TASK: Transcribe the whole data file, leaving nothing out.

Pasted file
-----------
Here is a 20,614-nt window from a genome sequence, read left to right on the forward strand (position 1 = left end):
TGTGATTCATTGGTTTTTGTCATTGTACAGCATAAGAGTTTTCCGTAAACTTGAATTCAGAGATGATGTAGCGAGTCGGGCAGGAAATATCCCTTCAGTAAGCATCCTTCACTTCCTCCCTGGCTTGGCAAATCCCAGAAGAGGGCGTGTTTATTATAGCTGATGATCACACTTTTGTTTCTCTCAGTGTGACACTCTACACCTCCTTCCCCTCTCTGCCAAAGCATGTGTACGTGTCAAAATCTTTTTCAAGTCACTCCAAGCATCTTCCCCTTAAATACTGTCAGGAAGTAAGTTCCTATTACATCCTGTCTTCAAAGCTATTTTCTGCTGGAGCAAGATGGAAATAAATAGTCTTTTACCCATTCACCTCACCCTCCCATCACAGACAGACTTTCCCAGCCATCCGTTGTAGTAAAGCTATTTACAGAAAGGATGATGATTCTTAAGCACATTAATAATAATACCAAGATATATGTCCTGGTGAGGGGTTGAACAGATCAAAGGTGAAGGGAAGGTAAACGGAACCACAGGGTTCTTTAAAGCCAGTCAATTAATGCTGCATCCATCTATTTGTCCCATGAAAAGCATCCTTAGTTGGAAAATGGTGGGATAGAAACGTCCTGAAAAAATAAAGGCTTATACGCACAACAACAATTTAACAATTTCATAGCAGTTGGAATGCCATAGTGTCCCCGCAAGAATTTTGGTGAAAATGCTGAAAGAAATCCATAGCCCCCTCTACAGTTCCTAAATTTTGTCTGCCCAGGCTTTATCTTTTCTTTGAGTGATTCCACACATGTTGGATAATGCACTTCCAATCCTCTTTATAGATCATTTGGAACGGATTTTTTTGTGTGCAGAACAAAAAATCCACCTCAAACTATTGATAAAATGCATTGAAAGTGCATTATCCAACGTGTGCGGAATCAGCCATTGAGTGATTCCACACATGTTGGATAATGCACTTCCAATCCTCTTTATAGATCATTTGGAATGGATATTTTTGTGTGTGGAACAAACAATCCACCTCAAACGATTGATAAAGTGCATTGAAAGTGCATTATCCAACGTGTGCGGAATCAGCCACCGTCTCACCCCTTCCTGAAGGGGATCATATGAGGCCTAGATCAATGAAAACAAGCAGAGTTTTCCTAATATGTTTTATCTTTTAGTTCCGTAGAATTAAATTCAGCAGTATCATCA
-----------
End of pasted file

Here is a 20,614-nt window from a genome sequence, read left to right on the forward strand (position 1 = left end):
TGTGATTCATTGGTTTTTGTCATTGTACAGCATAAGAGTTTTCCGTAAACTTGAATTCAGAGATGATGTAGCGAGTCGGGCAGGAAATATCCCTTCAGTAAGCATCCTTCACTTCCTCCCTGGCTTGGCAAATCCCAGAAGAGGGCGTGTTTATTATAGCTGATGATCACACTTTTGTTTCTCTCAGTGTGACACTCTACACCTCCTTCCCCTCTCTGCCAAAGCATGTGTACGTGTCAAAATCTTTTTCAAGTCACTCCAAGCATCTTCCCCTTAAATACTGTCAGGAAGTAAGTTCCTATTACATCCTGTCTTCAAAGCTATTTTCTGCTGGAGCAAGATGGAAATAAATAGTCTTTTACCCATTCACCTCACCCTCCCATCACAGACAGACTTTCCCAGCCATCCGTTGTAGTAAAGCTATTTACAGAAAGGATGATGATTCTTAAGCACATTAATAATAATACCAAGATATATGTCCTGGTGAGGGGTTGAACAGATCAAAGGTGAAGGGAAGGTAAACGGAACCACAGGGTTCTTTAAAGCCAGTCAATTAATGCTGCATCCATCTATTTGTCCCATGAAAAGCATCCTTAGTTGGAAAATGGTGGGATAGAAACGTCCTGAAAAAATAAAGGCTTATACGCACAACAACAATTTAACAATTTCATAGCAGTTGGAATGCCATAGTGTCCCCGCAAGAATTTTGGTGAAAATGCTGAAAGAAATCCATAGCCCCCTCTACAGTTCCTAAATTTTGTCTGCCCAGGCTTTATCTTTTCTTTGAGTGATTCCACACATGTTGGATAATGCACTTCCAATCCTCTTTATAGATCATTTGGAACGGATTTTTTTGTGTGCAGAACAAAAAATCCACCTCAAACTATTGATAAAATGCATTGAAAGTGCATTATCCAACGTGTGCGGAATCAGCCATTGAGTGATTCCACACATGTTGGATAATGCACTTCCAATCCTCTTTATAGATCATTTGGAATGGATATTTTTGTGTGTGGAACAAACAATCCACCTCAAACGATTGATAAAGTGCATTGAAAGTGCATTATCCAACGTGTGCGGAATCAGCCACCGTCTCACCCCTTCCTGAAGGGGATCATATGAGGCCTAGATCAATGAAAACAAGCAGAGTTTTCCTAATATGTTTTATCTTTTAGTTCCGTAGAATTAAATTCAGCAGTATCATCA